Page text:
LEWISTON — For Molly Ryan, president of the Bates Republicans, these are difficult days.

With Donald Trump leading the GOP ticket in the Nov. 8 election, she said, many young people on her side of the political divide can’t stomach the party’s presidential nominee.

“It’s depressing,” Ryan said. “It’s negative.” 

Young Democrats, on the other hand, are feeling elated.

“There are a lot of reasons to be excited” about the party’s prospects, said Ali Rabideau, co-president of the Bates Democrats. She said she’s seeing a surge of support for Hillary Clinton’s presidential bid.

Elise Emil, vice president of the Bates Democrats, said she’s been surprised at how swiftly a campus that so strongly backed Clinton rival Bernie Sanders last year has come to embrace the woman who beat him in the primaries.

“I’ve seen a really dramatic shift,” Emil said.

While the presidential race is getting a lot of attention, young political leaders said their contemporaries are also quite interested in the tight 2nd District congressional race and Maine’s five ballot questions.

“I see a lot of involvement,” said Abby Bennett, a University of Maine student in Orono who heads the Maine Federation of College Republicans. She said many GOP students “are participating, mostly for local elections.”

There are so many students in the 2nd District that The Center for Information & Research on Civic Learning and Engagement at Tufts University said young people here may hold the key on Election Day.

“Maine’s a very small place, so Bates students can make a big difference,” Ryan said.

The civic engagement center’s Youth Electoral Significance Index cites the district as the third most likely one in the country for young people “to play a critical role in shaping the presidential race, as well as House and Senate races, this November.”

Both Democratic and Republican student leaders said they see some potential for young voters to swing the election between U.S. Rep. Bruce Poliquin, a Republican, and Democratic challenger Emily Cain, which is rated a toss-up by Cook’s Report.

“I think we have a much stronger volunteer base on the Poliquin side,” Bennett said.

Rabideau said, though, that Democrats at Bates “are very excited about Emily Cain” and working to help her win.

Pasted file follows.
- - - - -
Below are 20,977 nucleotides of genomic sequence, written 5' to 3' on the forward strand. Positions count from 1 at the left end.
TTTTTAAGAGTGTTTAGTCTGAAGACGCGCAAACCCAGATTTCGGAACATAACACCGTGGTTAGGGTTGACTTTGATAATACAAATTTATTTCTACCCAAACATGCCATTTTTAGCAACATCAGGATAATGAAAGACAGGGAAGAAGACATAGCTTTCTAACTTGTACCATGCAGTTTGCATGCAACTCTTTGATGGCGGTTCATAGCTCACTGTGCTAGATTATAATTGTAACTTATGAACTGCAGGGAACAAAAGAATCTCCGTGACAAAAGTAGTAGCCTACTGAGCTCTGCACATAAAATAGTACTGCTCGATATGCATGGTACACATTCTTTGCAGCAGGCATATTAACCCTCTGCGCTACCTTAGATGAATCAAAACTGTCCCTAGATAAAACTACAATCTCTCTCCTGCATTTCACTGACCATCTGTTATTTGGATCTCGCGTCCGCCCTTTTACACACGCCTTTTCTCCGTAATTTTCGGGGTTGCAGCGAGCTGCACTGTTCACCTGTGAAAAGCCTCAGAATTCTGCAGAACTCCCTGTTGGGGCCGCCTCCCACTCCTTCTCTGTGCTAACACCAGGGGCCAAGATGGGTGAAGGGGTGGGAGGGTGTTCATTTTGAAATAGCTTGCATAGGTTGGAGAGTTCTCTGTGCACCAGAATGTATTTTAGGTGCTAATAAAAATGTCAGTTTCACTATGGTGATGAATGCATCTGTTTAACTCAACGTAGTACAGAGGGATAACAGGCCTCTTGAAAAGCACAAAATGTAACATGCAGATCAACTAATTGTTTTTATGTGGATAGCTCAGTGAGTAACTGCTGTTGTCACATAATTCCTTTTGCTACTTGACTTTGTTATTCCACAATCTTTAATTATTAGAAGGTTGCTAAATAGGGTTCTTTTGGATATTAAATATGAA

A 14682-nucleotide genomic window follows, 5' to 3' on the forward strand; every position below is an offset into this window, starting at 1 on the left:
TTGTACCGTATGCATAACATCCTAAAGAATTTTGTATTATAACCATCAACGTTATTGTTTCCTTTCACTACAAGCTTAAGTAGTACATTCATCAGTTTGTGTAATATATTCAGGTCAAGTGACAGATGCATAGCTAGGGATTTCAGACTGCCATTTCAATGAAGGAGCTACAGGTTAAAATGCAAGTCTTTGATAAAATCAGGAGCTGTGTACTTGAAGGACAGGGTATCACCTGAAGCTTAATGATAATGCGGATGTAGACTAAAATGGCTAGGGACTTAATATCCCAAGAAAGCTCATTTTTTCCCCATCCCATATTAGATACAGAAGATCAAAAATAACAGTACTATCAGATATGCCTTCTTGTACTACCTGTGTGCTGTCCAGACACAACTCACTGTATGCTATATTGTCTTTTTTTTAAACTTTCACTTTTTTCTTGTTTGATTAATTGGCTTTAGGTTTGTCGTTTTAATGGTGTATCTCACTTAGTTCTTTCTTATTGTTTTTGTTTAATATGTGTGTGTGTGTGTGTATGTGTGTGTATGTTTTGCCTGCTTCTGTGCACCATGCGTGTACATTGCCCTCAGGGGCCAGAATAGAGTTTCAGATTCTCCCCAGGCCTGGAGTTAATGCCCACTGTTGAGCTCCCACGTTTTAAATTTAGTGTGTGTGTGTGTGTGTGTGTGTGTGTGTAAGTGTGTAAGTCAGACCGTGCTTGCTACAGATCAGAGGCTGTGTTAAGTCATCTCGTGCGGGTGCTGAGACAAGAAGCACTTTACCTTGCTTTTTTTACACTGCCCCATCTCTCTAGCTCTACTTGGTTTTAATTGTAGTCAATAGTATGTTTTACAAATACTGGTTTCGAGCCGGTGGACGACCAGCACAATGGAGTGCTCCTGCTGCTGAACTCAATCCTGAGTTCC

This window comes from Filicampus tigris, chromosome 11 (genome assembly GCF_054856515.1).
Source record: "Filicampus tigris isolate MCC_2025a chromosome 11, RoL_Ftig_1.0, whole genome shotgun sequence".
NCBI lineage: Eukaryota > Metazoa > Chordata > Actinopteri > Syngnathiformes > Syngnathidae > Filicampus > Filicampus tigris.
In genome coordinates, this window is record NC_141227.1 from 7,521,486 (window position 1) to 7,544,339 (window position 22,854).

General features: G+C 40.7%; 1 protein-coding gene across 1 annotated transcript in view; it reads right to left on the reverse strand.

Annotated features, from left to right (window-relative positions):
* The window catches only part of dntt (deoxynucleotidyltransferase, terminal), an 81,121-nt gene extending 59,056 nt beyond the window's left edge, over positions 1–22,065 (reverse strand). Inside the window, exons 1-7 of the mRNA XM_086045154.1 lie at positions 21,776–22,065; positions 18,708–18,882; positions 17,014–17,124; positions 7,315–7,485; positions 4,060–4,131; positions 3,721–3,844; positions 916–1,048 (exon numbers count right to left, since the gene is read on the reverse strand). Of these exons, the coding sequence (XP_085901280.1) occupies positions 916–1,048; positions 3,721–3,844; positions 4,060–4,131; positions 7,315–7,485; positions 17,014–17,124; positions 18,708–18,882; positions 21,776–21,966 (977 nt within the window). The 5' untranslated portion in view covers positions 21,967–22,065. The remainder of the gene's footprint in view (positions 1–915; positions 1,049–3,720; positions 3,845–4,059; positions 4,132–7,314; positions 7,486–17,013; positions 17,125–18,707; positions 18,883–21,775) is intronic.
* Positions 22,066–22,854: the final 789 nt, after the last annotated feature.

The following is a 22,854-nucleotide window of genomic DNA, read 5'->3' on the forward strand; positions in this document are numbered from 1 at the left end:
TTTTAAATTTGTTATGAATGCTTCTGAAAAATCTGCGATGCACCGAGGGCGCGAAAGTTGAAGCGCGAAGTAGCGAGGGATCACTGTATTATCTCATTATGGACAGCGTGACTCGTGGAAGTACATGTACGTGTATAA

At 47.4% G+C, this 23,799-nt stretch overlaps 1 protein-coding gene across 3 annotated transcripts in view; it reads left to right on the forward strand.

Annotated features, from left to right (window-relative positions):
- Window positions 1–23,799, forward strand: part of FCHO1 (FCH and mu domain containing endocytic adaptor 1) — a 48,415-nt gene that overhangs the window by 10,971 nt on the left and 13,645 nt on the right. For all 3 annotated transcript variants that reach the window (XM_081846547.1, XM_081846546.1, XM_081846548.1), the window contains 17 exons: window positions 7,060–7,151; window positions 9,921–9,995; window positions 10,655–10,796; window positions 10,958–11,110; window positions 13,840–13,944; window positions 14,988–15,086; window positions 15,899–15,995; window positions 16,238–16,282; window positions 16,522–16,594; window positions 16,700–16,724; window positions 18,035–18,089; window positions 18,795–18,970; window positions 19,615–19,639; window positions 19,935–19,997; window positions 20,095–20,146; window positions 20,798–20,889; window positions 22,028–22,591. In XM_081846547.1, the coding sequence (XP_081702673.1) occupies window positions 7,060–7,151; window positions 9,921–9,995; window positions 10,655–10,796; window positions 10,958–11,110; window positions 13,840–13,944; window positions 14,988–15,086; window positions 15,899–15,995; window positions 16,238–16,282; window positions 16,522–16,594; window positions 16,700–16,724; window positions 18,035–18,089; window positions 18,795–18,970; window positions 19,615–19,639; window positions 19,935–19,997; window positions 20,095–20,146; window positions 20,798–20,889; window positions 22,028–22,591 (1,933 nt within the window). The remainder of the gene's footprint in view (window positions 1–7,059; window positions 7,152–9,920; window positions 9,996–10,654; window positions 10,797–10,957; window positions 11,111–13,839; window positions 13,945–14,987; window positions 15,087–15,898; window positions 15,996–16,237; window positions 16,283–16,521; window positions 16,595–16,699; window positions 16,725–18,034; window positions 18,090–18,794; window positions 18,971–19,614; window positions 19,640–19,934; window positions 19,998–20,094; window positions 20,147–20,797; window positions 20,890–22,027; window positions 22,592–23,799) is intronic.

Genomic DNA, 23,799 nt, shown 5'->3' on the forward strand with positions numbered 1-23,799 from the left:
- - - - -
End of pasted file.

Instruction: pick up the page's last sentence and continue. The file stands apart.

Despite the civic engagement center’s statements, the numbers indicate young people aren’t likely to make too much difference at the polls.

Based on the most recent census figures for the district, fewer than 10 percent of potential voters are younger than 25 years old — and many of them aren’t registered to vote. It is also one of the nation’s oldest districts, with an average age of 44.6.

On the largely liberal Bates campus, Ryan said, most students tend to be Democrats and most also vote absentee in their hometowns rather than in Lewiston. As a result, she said, GOP students at Bates don’t usually get too involved in local races.

She said, though, that they are doing what they can to discuss the questions that Maine voters face because they aren’t as inherently partisan. She said student Republicans are interested in laying out the issues at stake so that voters understand why the outcome matters to Mainers.

Question 1, which could legalize marijuana, is especially interesting to students because it’s an issue many young people “have fought for” and care about, Ryan said.

Rabideau said students are also amped up about a measure that would hike the minimum wage in Maine.

Still, it’s the presidential election “that seems to be the driving force” in capturing students’ attention, Emil said.

That’s what makes it so tough for Republicans, Ryan said, since there is “very, very little support” for Trump on campus. She said he’s had a “really negative” impact on Poliquin’s race and the image of the GOP generally.

“We’re lying low,” Ryan said, and waiting for the election to be over. “We don’t want people to think we’re the party of Trump,” she added.

The one consolation, Ryan said, is that the Republican Party is so shattered that it “has nowhere to go but up” as it moves on from a brutal race.

Both Bennett and Ryan see a better future ahead for the party. Ryan said that as more young people move up into GOP leadership roles, its positions will change to reflect more diverse views.

Rabideau said Democrats also feel brighter days coming. Emil said the Democrats, if they can keep up their enthusiasm, have a good shot at reclaiming the U.S. Senate along with the White House.

She said students have grown “progressively more excited” this year as they’ve come to know more about Clinton and the issues at stake.

“We are building a community of people who are willing to engage,” Rabideau said.


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